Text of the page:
LCpl. Thomas J. Slocum, U.S.M.C (KIA)
(reprinted from the Denver Post, March 26, 2003)
Feigned surrender claims Colo. Marine
By Chris Frates and Claire Martin
Denver Post Staff Writers
ednesday, March 26, 2003 - Tommy Slocum, who dreamed of joining the Marines when he was still a spiky-haired student at Thornton's Skyview High School, has become Colorado's first casualty in the war against Iraq.
The 22-year-old was killed in action Sunday with eight other Marines.
"He was a typical kid, playing soldier," his mother, Terry Cooper of Thornton, said Tuesday. "But I think he started to realize that it's a job, too. You don't just get to shoot a gun."
Lance Cpl. Thomas J. Slocum and his unit were attacked Sunday near the Iraqi city of An Nasiriyah, a crossroads town near the lower Euphrates River.
They had cornered an Iraqi unit whose soldiers waved the white flag of surrender. But when the Marines began approaching, the Iraqis opened fire.
Nine Marines died and 40 others were injured, U.S. military officials said. All were from the 1st Battalion, 2nd Marine Regiment of the 2nd Marine Expeditionary Brigade from Camp Lejeune, N.C.
Twelve U.S. soldiers were killed in a similar ambush nearby.
Joining the Marines was a turning point in Slocum's young life, relatives said. As a high school student, he blended into the background. His parents said he had trouble applying himself to his studies and saw Bart Simpson as a role model.
That changed during his junior year, when Slocum decided to enlist in the Marines.
"I'm convinced if it wasn't for the Marine Corps, he wouldn't have graduated," his mother said.
Three days after graduating from Skyview in 1998, Slocum was so eager to impress the Marine recruiter, stepfather Stan Cooper recalled, that he "must have had half a bottle" of aftershave on. When the recruiter arrived in his air-conditioned car and Slocum got in, the windows glided down almost immediately.
Going to boot camp and becoming a grunt transformed him mentally and physically. When Cooper saw her son at graduation exercises at the recruit training base in San Diego, she was amazed to see how he had bulked up. His leg muscles were so big that she later joked that they looked deformed. He was self-assured and purposeful, with a new sense of direction in life. He'd also learned to use aftershave in moderation.
When he came home on his first leave that August, Slocum couldn't wait to show off his new leather jacket with the Marine Corps emblem stitched on the back. Even temperatures in the high 90s couldn't deter Slocum from showing off his new threads.
"He wore that everywhere and when he finally went back, that jacket stunk," his stepfather said.
Over the next four years, as he served on bases at Twentynine Palms, Calif., Okinawa, Japan, and Camp Lejeune, Slocum grew into a leader.
He re-enlisted for another four- year tour in 2002, and his mother encouraged him to make the Marines his career, she said.
Besides his medals for good conduct and national defense service, he earned a letter of appreciation for work beyond the call of duty.
Even off duty, he liked to test his limits. Last summer, when wildfires were encroaching on a friend's home in Evergreen, Slocum helped his friend evacuate, though he was almost due back from his leave. He made it back to Camp Lejeune with 30 minutes to spare.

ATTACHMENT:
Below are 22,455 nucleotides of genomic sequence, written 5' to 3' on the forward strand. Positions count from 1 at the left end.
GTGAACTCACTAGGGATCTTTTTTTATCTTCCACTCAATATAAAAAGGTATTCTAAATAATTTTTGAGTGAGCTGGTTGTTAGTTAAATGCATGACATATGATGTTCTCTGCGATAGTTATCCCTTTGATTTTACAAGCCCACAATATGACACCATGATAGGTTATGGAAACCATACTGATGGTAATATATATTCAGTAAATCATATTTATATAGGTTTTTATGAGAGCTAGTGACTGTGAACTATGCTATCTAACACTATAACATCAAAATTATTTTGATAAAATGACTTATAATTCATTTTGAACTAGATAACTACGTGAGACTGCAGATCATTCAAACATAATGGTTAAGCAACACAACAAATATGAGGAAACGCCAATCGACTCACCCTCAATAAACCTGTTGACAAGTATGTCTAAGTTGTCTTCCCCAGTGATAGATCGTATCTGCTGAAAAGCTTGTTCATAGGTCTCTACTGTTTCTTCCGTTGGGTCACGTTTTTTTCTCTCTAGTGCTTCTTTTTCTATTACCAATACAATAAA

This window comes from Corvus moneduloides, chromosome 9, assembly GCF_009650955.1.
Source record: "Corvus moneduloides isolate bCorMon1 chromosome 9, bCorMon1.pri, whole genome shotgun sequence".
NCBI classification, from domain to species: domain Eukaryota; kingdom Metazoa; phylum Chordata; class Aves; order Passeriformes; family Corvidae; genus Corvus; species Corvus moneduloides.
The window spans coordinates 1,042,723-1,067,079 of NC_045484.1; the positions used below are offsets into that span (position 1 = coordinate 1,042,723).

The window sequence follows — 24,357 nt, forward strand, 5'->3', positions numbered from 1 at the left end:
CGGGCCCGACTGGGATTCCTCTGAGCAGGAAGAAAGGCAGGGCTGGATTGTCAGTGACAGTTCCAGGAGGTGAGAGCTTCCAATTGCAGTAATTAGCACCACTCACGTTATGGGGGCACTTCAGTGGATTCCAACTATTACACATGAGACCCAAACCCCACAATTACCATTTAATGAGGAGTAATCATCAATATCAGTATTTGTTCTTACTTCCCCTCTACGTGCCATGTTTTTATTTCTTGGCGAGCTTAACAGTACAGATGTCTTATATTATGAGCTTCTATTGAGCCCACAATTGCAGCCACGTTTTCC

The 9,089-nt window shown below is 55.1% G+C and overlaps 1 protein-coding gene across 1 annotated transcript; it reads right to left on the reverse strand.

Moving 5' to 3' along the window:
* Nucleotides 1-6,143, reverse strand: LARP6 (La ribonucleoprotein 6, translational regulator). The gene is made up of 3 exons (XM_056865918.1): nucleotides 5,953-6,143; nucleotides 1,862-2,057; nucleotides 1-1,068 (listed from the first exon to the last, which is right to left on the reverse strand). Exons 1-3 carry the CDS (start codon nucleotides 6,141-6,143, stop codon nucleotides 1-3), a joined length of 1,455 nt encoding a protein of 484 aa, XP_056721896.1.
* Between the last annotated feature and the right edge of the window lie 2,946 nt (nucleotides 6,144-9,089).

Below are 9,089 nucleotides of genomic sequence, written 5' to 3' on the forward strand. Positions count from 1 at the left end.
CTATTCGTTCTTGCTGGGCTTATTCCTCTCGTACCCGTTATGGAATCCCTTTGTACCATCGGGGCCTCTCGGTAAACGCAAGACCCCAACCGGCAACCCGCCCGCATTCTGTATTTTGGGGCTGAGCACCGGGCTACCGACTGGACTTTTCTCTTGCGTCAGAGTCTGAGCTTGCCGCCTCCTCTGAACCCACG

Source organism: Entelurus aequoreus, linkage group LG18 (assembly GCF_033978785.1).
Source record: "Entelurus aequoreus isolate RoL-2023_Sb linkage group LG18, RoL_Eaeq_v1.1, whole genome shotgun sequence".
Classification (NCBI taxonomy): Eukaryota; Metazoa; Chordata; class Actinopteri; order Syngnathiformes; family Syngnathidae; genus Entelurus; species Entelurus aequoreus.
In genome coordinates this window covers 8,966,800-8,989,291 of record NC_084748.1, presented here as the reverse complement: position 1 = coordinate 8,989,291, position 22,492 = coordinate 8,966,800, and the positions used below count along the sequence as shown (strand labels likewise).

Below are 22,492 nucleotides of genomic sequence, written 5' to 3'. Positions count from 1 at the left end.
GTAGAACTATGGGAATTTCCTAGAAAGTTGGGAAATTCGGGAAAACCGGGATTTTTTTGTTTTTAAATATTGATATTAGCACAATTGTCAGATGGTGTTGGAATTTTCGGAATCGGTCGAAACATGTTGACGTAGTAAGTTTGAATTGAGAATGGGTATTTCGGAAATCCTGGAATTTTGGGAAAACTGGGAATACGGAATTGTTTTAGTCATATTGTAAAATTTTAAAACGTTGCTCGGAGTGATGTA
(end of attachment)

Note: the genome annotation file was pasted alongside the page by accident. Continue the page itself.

He was a lance corporal, the team leader of four Marines, when he was killed.
Slocum was proud of his rank. He almost always included it with his signature when he wrote to his longtime friend Kristy Urbanic, 22.
"I can't wait to come home and share the stories of my experiences and travels with the whole family," he wrote to her on March 13, in a letter she received Monday.
"I've been training hard and becoming smarter, harder, faster and deadlier everyday. ... I took the picture of you and (Urbanic's daughter) Zoe ... and put it in the pocket closest to my heart always."
Slocum had always had a thing for Urbanic, friends said. They'd known each other since fourth grade. Before he left for Iraq, they talked about moving in together when he returned, Urbanic said.
"I want you and Zoe more than anything in the world," he wrote to Urbanic on March 2.
"It does not matter if Zoe is not mine. All that matters is that I love her, teach her and protect her."
Twenty-one days later, he was dead.
Colorado Gov. Bill Owens joined Rep. Mark Udall, D-Colo., Mapleton Public Schools superintendent Charlotte Scarpella and others who sent condolences to Slocum's family.
"My thoughts and prayers are with his family, as well as all the families who have loved ones away at war," Owens said.
Slocum's parents and 20-year- old sister, Ann, gathered in the family's living room Tuesday, hugging and crying as friends and relatives came by.
As local reporters hovered outside and the national media telephoned, Slocum's mother and stepfather said that despite their grief, they were proud of Slocum and his fierce devotion to the Marines.
"Like a peacock," said his mother. "I think he would've slept in his uniform if they would've let him."
Urbanic, who found out about Slocum's death early Tuesday morning, said she believed he "did become a better person by protecting his country" and serving in the Marines. She had a premonition when he deployed.
"I had bad feelings from the get-go," Urbanic said,
"But I couldn't stop him. He wanted to be out there, protecting us."